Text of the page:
Merchant of Venice Act 1 Scene 1 Summary
Merchant of Venice Act 1 Scene 1 Summary, Merchant of Venice Workbook Answers
Merchant of Venice Act 1 Scene 1 Summary
Setting : Venice
Characters : Antonio, Salarino, Salanio, Bassanio, Lorenzo, Gratiano
Antonio, a rich Venetian merchant, is visited by his friends, Salarino arid Salanio who tell him that he is sad. Salarino ascribes his sadness to his anxiety about his merchant ships at the sea. Antonio must be worried about their safety. Antonio, however, does not agree with the statement, saying his ships move in different directions. Then Salarino says he is sad because he is in love. Antonio rejects this suggestion as well. Salarino then says he is sad because he is not merry. Antonio says that he views the world as a stage on which he has been called to play a sad role.
Antonio’s other friends, Bassanio, Lorenzo and Gratiano appear on the scene. After Salarino and Salanio have left, Gratiano too finds Antonio melancholic. Gratiano thinks that there are some persons who try to look sad to pass for wise persons. Such persons prove to be foolish when they open their mouth. Gratiano advises Antonio not to fall a prey to sadness which consumes a man. His own philosophy is that one should eat, drink and be merry, and that he tries to follow it. He does not want to look old in the prime of his life.
Gratiano leaves their company. Bassanio tells Antonio not to attach any importance to Gratiano’s words because he mostly talks nonsense. Antonio, then, asks Bassanio to tell him which lady he wanted to visit secretly in order to win her love. Bassanio tells him that he has squandered a lot of money by maintaining a rich standard of life. He expresses his gratitude to Antonio for always helping him with money. Antonio assures him that all his wealth and even his life are at his disposal if his plan is honourable. Antonio asks Bassanio to speak out his mind frankly.
Bassanio tells him that he has fallen in love with a beautiful and rich lady of Belmont and that she, too, has responded to his love. Her name is Portia. She is a beautiful and virtuous woman. He wants to go there in order to win her as his wife. He requests Antonio to lend him some money so that he could visit that lady. Antonio tells him that he does not have ready money at the moment because he has invested all his money in the merchant ships. So the best thing is that he should raise a loan from the market on his (Antonio’s) credit.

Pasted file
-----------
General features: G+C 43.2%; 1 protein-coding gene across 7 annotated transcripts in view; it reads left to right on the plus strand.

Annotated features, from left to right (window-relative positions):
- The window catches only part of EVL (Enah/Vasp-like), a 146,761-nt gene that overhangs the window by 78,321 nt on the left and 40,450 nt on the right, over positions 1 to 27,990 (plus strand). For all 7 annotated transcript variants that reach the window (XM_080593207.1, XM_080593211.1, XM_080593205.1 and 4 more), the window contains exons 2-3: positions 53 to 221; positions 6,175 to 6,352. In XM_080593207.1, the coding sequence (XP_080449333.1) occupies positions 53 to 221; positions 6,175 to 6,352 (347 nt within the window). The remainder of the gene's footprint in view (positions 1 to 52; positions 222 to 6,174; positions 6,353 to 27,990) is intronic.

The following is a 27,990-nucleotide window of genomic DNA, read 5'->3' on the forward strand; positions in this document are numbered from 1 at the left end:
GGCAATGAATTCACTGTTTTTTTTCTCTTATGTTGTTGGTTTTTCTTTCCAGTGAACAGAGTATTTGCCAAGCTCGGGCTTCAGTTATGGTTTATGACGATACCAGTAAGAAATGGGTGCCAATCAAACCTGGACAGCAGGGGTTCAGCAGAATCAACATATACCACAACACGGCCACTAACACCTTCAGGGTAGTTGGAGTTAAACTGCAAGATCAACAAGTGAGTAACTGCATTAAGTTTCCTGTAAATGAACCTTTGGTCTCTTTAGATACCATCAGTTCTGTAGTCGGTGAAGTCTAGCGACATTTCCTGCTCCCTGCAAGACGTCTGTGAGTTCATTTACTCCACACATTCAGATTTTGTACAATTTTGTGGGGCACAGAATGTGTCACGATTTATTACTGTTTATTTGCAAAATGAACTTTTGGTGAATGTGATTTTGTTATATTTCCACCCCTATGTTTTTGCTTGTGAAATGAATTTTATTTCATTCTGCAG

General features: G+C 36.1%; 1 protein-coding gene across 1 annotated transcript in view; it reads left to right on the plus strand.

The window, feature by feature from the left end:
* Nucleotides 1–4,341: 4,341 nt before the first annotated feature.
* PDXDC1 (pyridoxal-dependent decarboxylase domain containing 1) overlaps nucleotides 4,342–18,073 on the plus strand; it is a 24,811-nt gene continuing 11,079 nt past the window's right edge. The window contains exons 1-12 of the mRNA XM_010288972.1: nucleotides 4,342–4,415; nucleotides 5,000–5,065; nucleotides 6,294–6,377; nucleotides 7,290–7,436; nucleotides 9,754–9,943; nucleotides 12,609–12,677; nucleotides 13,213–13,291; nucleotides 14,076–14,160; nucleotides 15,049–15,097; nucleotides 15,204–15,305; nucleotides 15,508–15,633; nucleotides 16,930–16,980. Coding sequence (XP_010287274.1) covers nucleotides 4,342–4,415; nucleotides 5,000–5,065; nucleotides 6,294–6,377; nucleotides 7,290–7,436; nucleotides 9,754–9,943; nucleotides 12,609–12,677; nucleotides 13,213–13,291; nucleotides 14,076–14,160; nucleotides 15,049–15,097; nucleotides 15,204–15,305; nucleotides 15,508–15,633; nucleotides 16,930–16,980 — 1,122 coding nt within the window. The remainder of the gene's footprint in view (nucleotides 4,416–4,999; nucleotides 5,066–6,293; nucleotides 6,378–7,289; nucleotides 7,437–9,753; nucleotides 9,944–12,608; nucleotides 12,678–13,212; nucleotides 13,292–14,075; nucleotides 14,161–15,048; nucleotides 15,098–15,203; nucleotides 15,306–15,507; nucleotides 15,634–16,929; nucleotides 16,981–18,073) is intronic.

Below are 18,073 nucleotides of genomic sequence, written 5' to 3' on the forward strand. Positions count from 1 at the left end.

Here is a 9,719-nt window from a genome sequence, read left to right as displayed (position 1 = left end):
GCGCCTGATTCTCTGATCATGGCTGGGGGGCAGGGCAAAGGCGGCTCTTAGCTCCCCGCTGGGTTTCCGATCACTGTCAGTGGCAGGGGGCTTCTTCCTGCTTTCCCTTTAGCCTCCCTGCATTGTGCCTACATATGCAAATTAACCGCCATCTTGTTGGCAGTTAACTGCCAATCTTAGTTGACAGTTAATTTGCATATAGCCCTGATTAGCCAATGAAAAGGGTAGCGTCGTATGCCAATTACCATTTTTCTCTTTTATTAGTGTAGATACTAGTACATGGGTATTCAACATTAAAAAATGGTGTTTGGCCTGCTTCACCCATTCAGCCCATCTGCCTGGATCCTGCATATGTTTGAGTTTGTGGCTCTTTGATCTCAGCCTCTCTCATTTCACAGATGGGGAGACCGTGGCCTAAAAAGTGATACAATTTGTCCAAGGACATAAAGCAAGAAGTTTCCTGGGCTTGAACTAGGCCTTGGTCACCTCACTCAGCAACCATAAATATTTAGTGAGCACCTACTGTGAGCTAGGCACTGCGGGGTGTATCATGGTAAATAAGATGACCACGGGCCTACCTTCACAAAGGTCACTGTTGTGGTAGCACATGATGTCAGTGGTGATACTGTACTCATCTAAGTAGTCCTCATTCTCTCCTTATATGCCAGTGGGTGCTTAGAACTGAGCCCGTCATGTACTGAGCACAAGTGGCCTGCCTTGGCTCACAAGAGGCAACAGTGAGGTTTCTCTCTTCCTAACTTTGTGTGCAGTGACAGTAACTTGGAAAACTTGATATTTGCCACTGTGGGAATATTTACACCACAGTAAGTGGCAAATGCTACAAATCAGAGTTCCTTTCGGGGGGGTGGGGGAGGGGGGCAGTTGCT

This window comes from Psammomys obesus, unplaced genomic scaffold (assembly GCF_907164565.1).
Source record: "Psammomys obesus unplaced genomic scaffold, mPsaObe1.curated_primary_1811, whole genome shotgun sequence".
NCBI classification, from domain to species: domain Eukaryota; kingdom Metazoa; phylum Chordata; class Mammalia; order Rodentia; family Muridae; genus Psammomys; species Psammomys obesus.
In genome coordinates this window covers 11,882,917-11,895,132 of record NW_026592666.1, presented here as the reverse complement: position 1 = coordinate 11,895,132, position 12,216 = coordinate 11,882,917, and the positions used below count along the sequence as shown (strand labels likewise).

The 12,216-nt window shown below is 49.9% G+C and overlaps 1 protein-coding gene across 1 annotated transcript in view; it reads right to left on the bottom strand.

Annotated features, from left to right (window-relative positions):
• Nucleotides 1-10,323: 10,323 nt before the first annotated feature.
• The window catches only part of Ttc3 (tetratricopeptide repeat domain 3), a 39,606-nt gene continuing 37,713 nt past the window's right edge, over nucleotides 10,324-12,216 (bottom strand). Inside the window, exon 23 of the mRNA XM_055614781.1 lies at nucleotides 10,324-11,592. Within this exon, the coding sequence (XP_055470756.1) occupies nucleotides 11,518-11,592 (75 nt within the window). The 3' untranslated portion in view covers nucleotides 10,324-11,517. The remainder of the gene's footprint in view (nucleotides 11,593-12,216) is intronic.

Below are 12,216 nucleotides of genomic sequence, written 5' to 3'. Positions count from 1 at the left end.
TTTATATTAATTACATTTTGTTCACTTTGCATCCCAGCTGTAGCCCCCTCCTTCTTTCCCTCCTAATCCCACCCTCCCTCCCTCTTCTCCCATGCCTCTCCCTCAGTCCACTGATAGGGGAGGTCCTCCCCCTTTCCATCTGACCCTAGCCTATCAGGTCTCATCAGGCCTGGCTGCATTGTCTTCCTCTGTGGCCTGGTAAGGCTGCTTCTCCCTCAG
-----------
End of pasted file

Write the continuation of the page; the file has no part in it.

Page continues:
Merchant of Venice Act 1 Scene 1 Critical Commentary
The opening line of the play reveals that Antonio, the merchant of Venice, is sad. But he does not know the reason of his sadness. The play, then, exposes the situation on which the story is built. We come to know that the main story is about the love of Bassanio and Portia. Soon we come to know that Bassanio needs money in order to visit Portia. So he goes to Antonio to get money. But it is revealed that Antonio does not have ready money.
He asks Bassanio to borrow money on his (Antonio’s) credit. He will gladly stand surety for the money that he borrows. Thus Shakespeare reveals a deep bond of friendship between Antonio and Bassanio. Antonio tells Bassanio that all his wealth and even his life are at his disposal. So the first scene reveals Antonio’s melancholy, love of Bassanio and Portia and friendship between Antonio and Bassanio.
Significance of the Scene
- It introduces major characters and gives a foretaste of the kind of action that would follow.
- Antonio’s melancholy is ominous and sets the tone of the play.
- The bond-story and the casket-story are linked together.
- The friendship between Antonio and Bassanio has been described in vivid terms.
- The scene prepares us for three-fold action: Bassanio’s Belmont-sited hopes, Lorenzo’s promise to meet Bassanio later in
- the evening and Antonio’s undertaking to raise funds for Bassanio.
Merchant of Venice Act 1 Scene 1 Glossary
In sooth : truly
wearies : tires
argosies : ships
traffickers : boats
woven wings : sails
venture forth : business ventures
broth : soup
shallows : shallow waters
dock’d : stuck
ribs : the hull
edifice : building
merry : happy
Janus : the Roman god of door¬ways
vinegar aspect : sour temperament
kinsman : relative
Nestor : a Greek hero known for his grave temperament and wisdom
leisures : free time
attend on : wait for
Signior : Mr
marvellously : astonishingly
mortifying : agonising
alabaster : white stone used for making statue
visages : faces
Sir Oracle : embodiment of wisdom
ope : open
gudgeon : fish
exhortation : good advice
moe : more
gear : advice
in faith : indeed
ere : before
faint : limited
moan : complaint
abridged : curtailed
prodigal : extravagant
shaft : arrow
wilful : self-willed
hazard : risk
uttermost : utmost
prest : engaged
undervalued : inferior
Brutus’ Portia : Portia is Brutus’s wife in the play Julius Caesar
Colchos : an ancient kingdom
strand : shore
quest : search
presages : foretells
thrift : gain
rack’d : strained
for my sake : for personal reasons